If you’re interested in spaceflight and aviation but you don’t follow Scott Manley on YouTube, you’re missing out. He posts a lot of interesting and informative videos about current aerospace projects going on. He also gets into some of the more interesting technical history of aviation and spaceflight on occasion. Here is a fascinating video talking about the A-12, the SR-71 and the differences between them. It is well worth 10 minutes of your time.

Is it weird that after watching this video I got sucked into the rabbit hole of trying to figure out what was up with the U-2D that barely gets mentioned? It turns out it is a two seat U-2, but not a trainer. This is the first that I heard of a non-trainer 2 seat variant of the U-2. It turns out that according to Wikipedia there were 17 variants of the U-2 that were produced, though some of them were conversions of existing airframes to the new variant. There were even some U-2's produced that were aerial refueling capable and carrier capable which I also wasn’t aware of. I knew they converted a couple to be carrier capable for testing purposes (U-2G). Reading a little closer there was only one U-2H produced, but it was carrier capable and aerial refueling capable.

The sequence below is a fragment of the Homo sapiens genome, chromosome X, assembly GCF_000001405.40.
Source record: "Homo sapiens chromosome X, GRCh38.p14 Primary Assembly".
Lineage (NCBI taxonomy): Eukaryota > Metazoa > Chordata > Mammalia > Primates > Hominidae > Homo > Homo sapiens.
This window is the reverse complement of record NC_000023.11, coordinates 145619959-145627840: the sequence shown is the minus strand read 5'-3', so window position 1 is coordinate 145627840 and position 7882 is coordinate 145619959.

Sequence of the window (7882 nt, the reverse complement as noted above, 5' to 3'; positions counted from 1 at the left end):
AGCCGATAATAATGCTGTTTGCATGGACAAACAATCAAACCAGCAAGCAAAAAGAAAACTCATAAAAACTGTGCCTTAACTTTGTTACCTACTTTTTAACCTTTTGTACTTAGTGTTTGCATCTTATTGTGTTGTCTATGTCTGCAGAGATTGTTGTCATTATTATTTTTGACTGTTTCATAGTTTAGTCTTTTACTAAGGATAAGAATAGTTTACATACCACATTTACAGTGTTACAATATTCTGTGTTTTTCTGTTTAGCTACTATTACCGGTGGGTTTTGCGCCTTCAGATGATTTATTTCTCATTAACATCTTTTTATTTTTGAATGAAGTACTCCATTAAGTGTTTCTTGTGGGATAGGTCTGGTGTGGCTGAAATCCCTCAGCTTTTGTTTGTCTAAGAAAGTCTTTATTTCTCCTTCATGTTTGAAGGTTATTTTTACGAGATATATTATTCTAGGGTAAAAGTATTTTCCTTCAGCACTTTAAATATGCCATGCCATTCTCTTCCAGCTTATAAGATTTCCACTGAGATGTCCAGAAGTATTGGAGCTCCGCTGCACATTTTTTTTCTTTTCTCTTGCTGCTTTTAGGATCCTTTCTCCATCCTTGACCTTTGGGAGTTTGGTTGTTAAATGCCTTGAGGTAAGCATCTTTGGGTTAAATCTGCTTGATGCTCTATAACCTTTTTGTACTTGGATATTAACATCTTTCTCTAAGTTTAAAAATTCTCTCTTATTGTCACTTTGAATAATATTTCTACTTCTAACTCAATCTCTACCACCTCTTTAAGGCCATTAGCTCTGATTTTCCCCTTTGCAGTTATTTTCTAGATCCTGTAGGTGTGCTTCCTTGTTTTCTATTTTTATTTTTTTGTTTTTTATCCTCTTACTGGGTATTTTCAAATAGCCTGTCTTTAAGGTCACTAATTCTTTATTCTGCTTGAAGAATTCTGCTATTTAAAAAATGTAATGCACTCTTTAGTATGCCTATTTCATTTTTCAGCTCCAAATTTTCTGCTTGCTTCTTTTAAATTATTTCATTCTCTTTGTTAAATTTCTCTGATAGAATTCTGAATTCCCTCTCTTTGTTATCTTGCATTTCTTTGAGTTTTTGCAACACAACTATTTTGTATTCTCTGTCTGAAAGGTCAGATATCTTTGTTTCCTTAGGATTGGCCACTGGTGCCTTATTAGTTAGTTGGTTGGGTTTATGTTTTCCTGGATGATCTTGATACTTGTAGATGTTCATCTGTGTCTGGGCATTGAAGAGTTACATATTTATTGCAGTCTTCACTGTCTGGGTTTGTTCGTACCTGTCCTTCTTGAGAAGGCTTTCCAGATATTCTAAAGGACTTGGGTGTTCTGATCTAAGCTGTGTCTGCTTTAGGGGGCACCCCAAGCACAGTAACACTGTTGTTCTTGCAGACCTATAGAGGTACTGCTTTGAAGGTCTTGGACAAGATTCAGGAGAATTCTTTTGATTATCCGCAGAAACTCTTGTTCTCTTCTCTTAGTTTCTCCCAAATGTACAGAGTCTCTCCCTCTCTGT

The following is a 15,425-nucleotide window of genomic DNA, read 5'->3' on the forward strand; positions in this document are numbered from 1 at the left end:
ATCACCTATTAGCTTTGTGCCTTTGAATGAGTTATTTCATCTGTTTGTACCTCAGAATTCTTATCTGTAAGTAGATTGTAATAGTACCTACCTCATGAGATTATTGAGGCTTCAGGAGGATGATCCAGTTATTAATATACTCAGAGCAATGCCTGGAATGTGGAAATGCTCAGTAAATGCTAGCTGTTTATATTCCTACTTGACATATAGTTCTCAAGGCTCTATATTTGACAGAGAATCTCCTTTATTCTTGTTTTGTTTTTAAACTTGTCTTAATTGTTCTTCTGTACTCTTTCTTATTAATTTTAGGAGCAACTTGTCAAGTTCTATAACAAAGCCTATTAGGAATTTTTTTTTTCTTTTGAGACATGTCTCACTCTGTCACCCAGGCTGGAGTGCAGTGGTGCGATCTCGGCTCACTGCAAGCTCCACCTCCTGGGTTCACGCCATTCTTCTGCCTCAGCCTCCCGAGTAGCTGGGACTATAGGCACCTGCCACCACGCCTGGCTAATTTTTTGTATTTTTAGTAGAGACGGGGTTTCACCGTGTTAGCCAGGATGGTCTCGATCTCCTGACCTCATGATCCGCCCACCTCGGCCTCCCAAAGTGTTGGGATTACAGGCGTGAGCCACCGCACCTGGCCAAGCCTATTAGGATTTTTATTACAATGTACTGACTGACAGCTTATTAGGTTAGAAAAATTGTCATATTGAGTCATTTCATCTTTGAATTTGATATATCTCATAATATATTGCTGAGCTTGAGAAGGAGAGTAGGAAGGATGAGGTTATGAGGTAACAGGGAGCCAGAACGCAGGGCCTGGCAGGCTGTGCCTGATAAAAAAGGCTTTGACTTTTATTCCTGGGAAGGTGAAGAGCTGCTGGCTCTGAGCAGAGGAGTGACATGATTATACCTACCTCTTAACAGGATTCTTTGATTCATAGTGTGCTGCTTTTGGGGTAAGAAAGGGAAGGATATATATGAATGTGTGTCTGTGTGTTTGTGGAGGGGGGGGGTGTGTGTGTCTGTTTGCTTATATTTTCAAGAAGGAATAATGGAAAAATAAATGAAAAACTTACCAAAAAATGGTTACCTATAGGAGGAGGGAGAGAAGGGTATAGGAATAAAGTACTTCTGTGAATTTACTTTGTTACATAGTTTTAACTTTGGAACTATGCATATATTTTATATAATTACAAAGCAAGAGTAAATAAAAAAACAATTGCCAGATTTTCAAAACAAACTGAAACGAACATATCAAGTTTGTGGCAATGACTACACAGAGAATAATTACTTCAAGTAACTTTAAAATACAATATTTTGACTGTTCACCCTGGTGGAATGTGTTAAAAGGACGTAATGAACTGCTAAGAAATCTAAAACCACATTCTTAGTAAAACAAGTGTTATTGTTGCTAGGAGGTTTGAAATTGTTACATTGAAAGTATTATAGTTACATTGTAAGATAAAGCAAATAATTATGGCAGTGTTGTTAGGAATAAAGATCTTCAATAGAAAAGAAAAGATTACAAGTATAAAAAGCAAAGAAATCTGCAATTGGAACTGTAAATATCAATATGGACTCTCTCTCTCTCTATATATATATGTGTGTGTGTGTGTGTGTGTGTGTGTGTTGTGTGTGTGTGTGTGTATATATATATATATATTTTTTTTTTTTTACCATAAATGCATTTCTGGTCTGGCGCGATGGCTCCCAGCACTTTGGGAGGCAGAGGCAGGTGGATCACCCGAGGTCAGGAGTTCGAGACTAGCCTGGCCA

A Lockheed U-2F being refueled by a Boeing KC-135Q Stratotanker.
A Lockheed U-2F being refueled by a Boeing KC-135Q Stratotanker.
Photo: USAF (Wikipedia)

Check out the highlights listed for Bob Schumacher, the Lockheed test pilot whose name appears on the left side of the U-2D:

  • Took off from aircraft carrier USS Kitty Hawk, in a U-2C model, on 5 August 1963. The aircraft was able to take off in 321 feet, without the use of the catapult. Bob made several carrier landing approaches that day
  • On 29 February 1964, Bob made the first U-2 landing on the aircraft carrier USS Ranger in a U-2G model, which was equipped with a spoiler and a tail hook

If you’re ever in the Palmdale area, the Air Force Flight Test Museum and the Blackbird Airpark Annex have some pretty impressive inventory listed. I’m not sure how much is currently on display, but a quick glance at Google Earth showed a pretty neat collection at the Blackbird Airpark. Some of the pictures even showed a YF-117, though it appears that is currently in a hangar for restoration.

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